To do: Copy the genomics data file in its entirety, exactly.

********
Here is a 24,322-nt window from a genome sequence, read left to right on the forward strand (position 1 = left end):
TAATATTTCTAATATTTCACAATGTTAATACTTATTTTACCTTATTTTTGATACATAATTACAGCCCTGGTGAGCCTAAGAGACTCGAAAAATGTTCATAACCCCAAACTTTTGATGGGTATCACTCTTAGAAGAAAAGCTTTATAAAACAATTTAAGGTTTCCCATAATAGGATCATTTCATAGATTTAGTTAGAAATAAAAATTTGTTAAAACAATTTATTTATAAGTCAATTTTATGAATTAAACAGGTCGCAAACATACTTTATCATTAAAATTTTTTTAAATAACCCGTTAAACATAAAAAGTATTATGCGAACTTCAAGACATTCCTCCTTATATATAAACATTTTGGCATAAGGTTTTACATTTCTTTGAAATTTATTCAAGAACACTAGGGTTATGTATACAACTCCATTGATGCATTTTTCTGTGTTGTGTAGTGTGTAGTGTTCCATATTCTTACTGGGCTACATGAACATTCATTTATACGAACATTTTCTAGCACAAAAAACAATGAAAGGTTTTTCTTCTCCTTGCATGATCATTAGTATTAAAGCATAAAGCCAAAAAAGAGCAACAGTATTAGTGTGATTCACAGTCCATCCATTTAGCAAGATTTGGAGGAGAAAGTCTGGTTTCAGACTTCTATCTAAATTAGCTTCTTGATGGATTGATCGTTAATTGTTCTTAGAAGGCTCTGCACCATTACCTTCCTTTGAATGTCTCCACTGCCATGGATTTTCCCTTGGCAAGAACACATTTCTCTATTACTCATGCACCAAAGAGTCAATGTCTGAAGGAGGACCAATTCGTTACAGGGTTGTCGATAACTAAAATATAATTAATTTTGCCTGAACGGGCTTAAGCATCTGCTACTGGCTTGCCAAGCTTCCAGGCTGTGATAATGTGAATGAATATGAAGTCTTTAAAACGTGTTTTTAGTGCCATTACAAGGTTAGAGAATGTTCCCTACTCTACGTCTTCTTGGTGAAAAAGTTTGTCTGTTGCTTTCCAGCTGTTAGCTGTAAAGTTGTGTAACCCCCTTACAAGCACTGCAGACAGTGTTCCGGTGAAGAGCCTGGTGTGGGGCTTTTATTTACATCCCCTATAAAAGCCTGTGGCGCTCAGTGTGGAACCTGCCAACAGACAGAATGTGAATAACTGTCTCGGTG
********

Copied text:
Here is a 24,322-nt window from a genome sequence, read left to right on the forward strand (position 1 = left end):
TAATATTTCTAATATTTCACAATGTTAATACTTATTTTACCTTATTTTTGATACATAATTACAGCCCTGGTGAGCCTAAGAGACTCGAAAAATGTTCATAACCCCAAACTTTTGATGGGTATCACTCTTAGAAGAAAAGCTTTATAAAACAATTTAAGGTTTCCCATAATAGGATCATTTCATAGATTTAGTTAGAAATAAAAATTTGTTAAAACAATTTATTTATAAGTCAATTTTATGAATTAAACAGGTCGCAAACATACTTTATCATTAAAATTTTTTTAAATAACCCGTTAAACATAAAAAGTATTATGCGAACTTCAAGACATTCCTCCTTATATATAAACATTTTGGCATAAGGTTTTACATTTCTTTGAAATTTATTCAAGAACACTAGGGTTATGTATACAACTCCATTGATGCATTTTTCTGTGTTGTGTAGTGTGTAGTGTTCCATATTCTTACTGGGCTACATGAACATTCATTTATACGAACATTTTCTAGCACAAAAAACAATGAAAGGTTTTTCTTCTCCTTGCATGATCATTAGTATTAAAGCATAAAGCCAAAAAAGAGCAACAGTATTAGTGTGATTCACAGTCCATCCATTTAGCAAGATTTGGAGGAGAAAGTCTGGTTTCAGACTTCTATCTAAATTAGCTTCTTGATGGATTGATCGTTAATTGTTCTTAGAAGGCTCTGCACCATTACCTTCCTTTGAATGTCTCCACTGCCATGGATTTTCCCTTGGCAAGAACACATTTCTCTATTACTCATGCACCAAAGAGTCAATGTCTGAAGGAGGACCAATTCGTTACAGGGTTGTCGATAACTAAAATATAATTAATTTTGCCTGAACGGGCTTAAGCATCTGCTACTGGCTTGCCAAGCTTCCAGGCTGTGATAATGTGAATGAATATGAAGTCTTTAAAACGTGTTTTTAGTGCCATTACAAGGTTAGAGAATGTTCCCTACTCTACGTCTTCTTGGTGAAAAAGTTTGTCTGTTGCTTTCCAGCTGTTAGCTGTAAAGTTGTGTAACCCCCTTACAAGCACTGCAGACAGTGTTCCGGTGAAGAGCCTGGTGTGGGGCTTTTATTTACATCCCCTATAAAAGCCTGTGGCGCTCAGTGTGGAACCTGCCAACAGACAGAATGTGAATAACTGTCTCGGTG